BAKU — The Azerbaijani Laundromat did not pay only politicians. It was also utilized to buy and disseminate favorable media coverage.
According to the Organized Crime and Corruption Reporting Project (OCCRP), in 2014 Sager Eckart, a former CNN producer, received nearly €2 million ($2.6 million) in his United Arab Emirates bank account from Hilux Services LP. Eckart is listed as a press contact for public relations articles) that promote the Azerbaijani government’s views. One of these articles voices Azerbaijan’s denials in the Luca Volonte case.
The article quotes Elkhan Suleymanov, the same Azerbaijani parliamentarian who paid both Lintner and Volonte, as saying: “Unfortunately, those who attack Azerbaijan without reason for a slander and smear campaign are often regarded as heroic fighters, and it has once again become clear that this unscrupulous slander and smear campaign against my country was part of a vast international conspiracy, organized by economic powers abroad to destabilize Azerbaijan.”
Eckart previously ran into controversy when his TV production company, FBC, made documentaries for the BBC about Malaysia’s palm oil industry and the associated environmental and human rights issues while being paid by the Malaysian government.
And it’s not just media people who got paid. Mario Palmonella, an Italian architect, got money from the same Hilux company for architectural planning work in Azerbaijan. He also co-signed an open letter that started: “We are all Azerbaijanis!!! This is the call expressed in an open letter of the Italian community in Baku. In the letter the Italians living in Azerbaijan express their indignation at the smear campaign against Azerbaijan in the Western mass-media.”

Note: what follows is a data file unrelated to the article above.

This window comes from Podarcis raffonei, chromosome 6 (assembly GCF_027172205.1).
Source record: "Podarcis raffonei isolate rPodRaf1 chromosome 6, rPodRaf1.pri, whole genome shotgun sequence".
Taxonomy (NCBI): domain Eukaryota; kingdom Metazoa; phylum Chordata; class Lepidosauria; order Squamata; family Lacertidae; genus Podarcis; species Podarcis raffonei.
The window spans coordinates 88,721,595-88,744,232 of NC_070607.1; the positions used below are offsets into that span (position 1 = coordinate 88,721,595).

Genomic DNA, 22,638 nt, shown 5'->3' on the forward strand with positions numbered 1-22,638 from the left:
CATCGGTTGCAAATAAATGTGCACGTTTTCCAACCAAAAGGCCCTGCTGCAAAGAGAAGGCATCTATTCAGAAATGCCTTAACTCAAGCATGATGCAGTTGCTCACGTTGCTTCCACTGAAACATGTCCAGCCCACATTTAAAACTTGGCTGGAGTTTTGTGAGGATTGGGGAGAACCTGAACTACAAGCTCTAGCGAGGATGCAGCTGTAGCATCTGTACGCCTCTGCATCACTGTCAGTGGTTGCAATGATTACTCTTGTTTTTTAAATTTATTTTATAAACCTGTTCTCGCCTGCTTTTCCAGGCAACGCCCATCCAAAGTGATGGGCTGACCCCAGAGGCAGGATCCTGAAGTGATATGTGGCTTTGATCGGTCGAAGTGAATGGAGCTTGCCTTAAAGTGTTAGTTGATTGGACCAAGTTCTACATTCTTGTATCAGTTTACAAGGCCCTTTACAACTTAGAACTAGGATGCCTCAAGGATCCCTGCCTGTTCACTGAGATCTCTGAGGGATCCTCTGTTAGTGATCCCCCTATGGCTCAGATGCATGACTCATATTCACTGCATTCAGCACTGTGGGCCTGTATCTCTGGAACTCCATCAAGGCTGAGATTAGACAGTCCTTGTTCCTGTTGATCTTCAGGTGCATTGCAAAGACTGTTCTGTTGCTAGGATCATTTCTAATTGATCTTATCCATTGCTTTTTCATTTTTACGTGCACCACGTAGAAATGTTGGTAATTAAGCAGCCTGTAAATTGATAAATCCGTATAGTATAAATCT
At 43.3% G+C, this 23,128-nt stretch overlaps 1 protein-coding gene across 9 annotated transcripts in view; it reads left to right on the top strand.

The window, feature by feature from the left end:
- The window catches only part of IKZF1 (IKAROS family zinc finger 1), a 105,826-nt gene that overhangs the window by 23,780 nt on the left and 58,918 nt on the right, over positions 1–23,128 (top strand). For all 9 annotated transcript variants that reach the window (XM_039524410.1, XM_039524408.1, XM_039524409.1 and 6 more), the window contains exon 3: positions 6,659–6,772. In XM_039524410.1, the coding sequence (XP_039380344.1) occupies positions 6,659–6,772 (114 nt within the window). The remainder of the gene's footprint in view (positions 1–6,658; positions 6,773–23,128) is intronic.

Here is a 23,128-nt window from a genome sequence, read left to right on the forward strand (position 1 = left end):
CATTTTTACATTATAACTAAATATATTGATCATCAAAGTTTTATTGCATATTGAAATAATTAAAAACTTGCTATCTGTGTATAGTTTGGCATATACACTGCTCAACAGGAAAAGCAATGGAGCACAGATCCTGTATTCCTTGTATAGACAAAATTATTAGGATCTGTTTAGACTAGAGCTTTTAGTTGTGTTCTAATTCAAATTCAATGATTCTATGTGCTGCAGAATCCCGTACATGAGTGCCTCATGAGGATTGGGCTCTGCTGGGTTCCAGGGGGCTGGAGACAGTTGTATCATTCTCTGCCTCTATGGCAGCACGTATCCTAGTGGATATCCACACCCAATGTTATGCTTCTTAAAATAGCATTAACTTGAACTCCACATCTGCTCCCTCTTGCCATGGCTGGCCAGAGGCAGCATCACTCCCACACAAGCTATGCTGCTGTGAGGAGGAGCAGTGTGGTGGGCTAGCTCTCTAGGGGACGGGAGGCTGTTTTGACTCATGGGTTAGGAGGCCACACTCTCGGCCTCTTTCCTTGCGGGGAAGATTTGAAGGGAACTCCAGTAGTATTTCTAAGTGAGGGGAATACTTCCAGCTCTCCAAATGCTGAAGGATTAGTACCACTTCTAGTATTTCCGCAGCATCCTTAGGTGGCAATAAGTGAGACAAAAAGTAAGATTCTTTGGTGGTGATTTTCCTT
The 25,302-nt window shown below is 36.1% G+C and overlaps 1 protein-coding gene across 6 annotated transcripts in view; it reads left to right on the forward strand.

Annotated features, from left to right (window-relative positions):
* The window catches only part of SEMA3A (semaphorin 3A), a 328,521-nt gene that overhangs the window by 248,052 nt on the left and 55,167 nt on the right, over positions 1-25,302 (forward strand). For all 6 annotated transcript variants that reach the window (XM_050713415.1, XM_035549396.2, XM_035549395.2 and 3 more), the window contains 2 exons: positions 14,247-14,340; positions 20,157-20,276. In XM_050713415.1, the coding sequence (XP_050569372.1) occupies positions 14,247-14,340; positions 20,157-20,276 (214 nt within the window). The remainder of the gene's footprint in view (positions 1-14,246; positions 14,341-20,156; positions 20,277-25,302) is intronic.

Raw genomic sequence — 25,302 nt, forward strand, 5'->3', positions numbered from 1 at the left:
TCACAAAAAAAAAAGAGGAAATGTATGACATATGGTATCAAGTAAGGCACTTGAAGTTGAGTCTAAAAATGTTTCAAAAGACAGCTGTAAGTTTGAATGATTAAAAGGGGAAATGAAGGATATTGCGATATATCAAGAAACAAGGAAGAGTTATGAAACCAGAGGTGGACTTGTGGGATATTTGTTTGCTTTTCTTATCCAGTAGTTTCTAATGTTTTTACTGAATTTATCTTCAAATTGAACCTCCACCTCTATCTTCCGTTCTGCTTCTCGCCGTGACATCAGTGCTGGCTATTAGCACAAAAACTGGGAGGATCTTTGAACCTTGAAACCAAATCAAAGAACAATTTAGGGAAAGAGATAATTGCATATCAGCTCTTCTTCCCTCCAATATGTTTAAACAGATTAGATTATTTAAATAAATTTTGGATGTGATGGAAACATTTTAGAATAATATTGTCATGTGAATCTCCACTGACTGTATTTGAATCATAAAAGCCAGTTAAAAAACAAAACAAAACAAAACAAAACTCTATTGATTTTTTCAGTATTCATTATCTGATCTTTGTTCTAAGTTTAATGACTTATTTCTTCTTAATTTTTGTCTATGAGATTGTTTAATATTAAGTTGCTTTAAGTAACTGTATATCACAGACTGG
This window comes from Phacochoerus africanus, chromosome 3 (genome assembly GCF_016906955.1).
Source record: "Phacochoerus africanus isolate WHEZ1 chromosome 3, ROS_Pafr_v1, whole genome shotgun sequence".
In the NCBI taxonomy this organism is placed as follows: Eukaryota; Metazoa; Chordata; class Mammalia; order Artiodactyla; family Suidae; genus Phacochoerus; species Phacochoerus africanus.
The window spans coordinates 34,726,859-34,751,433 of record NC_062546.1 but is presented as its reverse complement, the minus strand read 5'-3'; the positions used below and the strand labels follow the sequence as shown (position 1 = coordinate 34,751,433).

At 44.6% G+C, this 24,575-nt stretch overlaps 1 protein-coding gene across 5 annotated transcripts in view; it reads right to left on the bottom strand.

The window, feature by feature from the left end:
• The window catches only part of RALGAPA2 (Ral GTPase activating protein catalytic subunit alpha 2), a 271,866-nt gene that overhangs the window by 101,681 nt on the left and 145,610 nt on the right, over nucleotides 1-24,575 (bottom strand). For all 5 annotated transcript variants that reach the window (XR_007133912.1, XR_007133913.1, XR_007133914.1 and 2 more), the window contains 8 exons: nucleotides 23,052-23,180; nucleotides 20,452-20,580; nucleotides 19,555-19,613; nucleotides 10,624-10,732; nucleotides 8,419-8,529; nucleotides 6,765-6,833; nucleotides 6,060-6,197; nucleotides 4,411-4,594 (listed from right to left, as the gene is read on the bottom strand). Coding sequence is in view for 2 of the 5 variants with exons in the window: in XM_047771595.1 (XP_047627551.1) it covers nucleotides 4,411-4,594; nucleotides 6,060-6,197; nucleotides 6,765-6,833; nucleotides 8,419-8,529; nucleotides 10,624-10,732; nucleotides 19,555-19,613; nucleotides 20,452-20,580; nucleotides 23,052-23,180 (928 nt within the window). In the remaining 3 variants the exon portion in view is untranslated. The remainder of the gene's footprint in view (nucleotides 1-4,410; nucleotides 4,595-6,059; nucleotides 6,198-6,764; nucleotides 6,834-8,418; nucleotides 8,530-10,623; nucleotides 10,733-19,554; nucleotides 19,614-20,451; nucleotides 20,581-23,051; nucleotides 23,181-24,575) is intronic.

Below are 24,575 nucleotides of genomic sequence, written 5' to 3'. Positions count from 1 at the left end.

Along with a group of Romanian architects, Palmonella carried out several projects in Azerbaijan, including the 7 Hills development financed in part by the International Bank of Azerbaijan.
The architect and family members were paid multiple times from the Azerbajani Laundromat, receiving more than €57,500 ($74,000) in their Romanian and Italian bank accounts. He told OCCRP that he is aware of Azerbaijan’s human rights problems, but that he felt that signing the letter was the cost of doing business in Azerbaijan.
The 7 Hills development was never completed.